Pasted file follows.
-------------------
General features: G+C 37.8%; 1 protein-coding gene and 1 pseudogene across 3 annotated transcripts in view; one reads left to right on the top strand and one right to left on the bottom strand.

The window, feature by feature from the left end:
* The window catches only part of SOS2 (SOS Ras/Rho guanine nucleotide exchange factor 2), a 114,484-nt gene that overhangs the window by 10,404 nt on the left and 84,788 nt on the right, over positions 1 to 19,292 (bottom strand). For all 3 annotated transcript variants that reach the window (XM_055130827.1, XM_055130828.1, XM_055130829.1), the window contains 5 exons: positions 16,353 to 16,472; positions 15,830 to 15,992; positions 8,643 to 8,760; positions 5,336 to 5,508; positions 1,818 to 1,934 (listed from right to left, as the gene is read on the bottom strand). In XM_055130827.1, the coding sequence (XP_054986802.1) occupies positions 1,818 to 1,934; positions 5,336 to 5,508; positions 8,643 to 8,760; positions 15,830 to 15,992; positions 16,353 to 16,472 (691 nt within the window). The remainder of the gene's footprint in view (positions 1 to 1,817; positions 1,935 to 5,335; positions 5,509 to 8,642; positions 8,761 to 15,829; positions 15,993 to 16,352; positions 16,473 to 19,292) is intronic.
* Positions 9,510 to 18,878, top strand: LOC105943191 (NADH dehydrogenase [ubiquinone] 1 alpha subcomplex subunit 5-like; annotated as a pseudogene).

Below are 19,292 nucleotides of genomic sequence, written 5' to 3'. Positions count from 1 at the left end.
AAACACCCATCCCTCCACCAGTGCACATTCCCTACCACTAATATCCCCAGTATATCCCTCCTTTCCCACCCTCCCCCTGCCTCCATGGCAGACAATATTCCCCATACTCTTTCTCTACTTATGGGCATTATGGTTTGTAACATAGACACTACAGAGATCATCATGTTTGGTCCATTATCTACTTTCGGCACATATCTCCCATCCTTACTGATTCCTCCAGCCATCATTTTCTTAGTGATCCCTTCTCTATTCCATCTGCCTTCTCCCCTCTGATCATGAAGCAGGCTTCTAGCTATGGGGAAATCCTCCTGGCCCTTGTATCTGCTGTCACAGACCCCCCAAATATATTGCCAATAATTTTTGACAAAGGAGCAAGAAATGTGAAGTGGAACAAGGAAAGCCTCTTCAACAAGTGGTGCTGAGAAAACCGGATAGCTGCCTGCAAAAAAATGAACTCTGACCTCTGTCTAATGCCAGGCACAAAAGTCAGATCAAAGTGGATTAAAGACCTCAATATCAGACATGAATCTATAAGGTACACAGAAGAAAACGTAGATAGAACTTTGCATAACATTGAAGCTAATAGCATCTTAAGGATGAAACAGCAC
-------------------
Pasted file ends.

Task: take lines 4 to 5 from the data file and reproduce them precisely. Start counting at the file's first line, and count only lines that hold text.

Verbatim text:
* Positions 9,510 to 18,878, top strand: LOC105943191 (NADH dehydrogenase [ubiquinone] 1 alpha subcomplex subunit 5-like; annotated as a pseudogene).

Below are 19,292 nucleotides of genomic sequence, written 5' to 3'. Positions count from 1 at the left end.